Doctor Strange. Sherlock. The girl with the dragon tattoo from The Girl With The Dragon Tattoo. Pop culture just loves giving us headline heroes with an apparently superhuman ability – remembering everything they experience, even fleetingly, in perfect detail. A photographic memory.
What is a photographic memory?
Hate to break it to you, but there’s no such thing as photographic memory – not in real life, anyway. To date, there have been no actual cases – zero, nil, nada, bupkis – that have stood up to rigorous scientific testing.
The closest we get in real life is eidetic memory. The term is often used interchangeably with “photographic memory,” but in fact, they’re quite different.
Eidetic memory is more like one of those optical illusions where you stare at a few squiggles then close your eyes and see Einstein – but with a few key differences.
What is an eidetic memory?
Eidetic memory – coming from the Greek for “visible form” – is “the formal name given to what people in everyday life called photographic memory,” writes cognitive psychologist Professor Annette Taylor in her Encyclopedia of Human Memory.
“This is because this type of memory is as clear and detailed as a photographic image.”
If you have an eidetic memory, it probably doesn’t mean you can, say, remember the color of a beetle walking across a table in your neighbor’s garden on April 17, 2008. What you will be able to do, though, is to see an image, hear a sound, or smell an aroma as if it’s still in front of you, for often just a short while, after it’s gone away.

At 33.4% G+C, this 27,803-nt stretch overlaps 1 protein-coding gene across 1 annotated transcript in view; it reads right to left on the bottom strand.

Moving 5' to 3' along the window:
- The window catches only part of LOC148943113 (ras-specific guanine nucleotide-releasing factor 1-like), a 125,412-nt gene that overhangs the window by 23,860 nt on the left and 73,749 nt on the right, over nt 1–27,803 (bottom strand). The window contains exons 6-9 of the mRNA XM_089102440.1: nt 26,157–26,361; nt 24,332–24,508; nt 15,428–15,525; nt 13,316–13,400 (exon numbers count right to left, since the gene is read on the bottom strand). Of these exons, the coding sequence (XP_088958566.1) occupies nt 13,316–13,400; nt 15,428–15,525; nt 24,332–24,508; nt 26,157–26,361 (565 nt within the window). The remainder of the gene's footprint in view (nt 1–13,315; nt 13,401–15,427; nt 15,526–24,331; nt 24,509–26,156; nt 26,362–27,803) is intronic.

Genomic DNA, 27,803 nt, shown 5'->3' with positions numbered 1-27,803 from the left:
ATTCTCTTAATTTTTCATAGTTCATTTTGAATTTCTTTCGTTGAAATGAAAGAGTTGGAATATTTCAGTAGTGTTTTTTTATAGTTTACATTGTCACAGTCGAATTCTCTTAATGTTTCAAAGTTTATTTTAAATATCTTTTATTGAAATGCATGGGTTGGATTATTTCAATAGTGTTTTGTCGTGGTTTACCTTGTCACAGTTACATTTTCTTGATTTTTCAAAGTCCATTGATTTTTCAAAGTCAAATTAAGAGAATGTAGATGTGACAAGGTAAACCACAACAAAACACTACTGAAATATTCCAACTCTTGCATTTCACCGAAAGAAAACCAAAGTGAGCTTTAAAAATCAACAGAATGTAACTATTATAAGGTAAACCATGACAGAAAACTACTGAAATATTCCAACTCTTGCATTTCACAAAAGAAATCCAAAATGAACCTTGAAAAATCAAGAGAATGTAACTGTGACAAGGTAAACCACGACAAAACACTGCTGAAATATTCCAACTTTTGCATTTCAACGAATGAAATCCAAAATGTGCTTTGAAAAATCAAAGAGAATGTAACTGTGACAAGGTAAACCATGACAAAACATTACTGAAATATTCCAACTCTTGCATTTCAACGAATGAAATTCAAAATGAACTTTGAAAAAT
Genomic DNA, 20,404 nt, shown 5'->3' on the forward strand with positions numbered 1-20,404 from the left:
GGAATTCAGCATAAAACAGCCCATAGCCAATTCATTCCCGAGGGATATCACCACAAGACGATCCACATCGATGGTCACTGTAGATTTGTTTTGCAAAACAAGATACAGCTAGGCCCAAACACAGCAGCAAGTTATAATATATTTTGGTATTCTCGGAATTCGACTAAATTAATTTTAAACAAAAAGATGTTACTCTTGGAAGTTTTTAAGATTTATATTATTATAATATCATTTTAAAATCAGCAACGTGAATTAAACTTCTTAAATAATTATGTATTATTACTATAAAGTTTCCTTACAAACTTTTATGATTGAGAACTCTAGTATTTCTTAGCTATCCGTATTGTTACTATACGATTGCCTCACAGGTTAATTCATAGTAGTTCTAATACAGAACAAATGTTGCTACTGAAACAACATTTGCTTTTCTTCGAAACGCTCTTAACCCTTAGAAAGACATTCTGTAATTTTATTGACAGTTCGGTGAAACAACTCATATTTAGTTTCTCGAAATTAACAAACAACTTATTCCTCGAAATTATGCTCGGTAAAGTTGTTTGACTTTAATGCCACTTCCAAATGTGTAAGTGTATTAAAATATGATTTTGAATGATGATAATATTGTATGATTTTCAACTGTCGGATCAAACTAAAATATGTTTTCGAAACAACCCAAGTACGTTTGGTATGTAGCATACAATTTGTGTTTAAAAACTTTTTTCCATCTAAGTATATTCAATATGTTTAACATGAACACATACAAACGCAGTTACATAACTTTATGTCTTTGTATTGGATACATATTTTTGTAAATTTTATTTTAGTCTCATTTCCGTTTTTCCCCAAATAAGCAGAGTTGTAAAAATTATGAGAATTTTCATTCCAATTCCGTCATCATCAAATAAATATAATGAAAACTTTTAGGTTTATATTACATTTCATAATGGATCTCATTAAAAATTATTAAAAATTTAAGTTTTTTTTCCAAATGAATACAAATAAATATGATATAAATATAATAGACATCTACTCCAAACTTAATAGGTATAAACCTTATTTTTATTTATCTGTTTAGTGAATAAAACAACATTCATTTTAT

And we really do mean "see," by the way – studies on people who have eidetic memories, sometimes known as eidetikers, have shown that subjects' eyes move about in real-time as if they're still looking at the now-removed image they're describing. Ask an eidetiker about something that happened last Thursday, and they'll likely answer you in the past tense; ask them about the photo they were just looking at, and they may well answer in the present tense.
Is eidetic memory perfect?
Eidetic memory is very, very good – but it’s not perfect.
“Eidetic memory images are close to perceptual ones in their brightness and distinctness,” explains a recent paper on memory development, published in the Frontline Social Sciences and History Journal.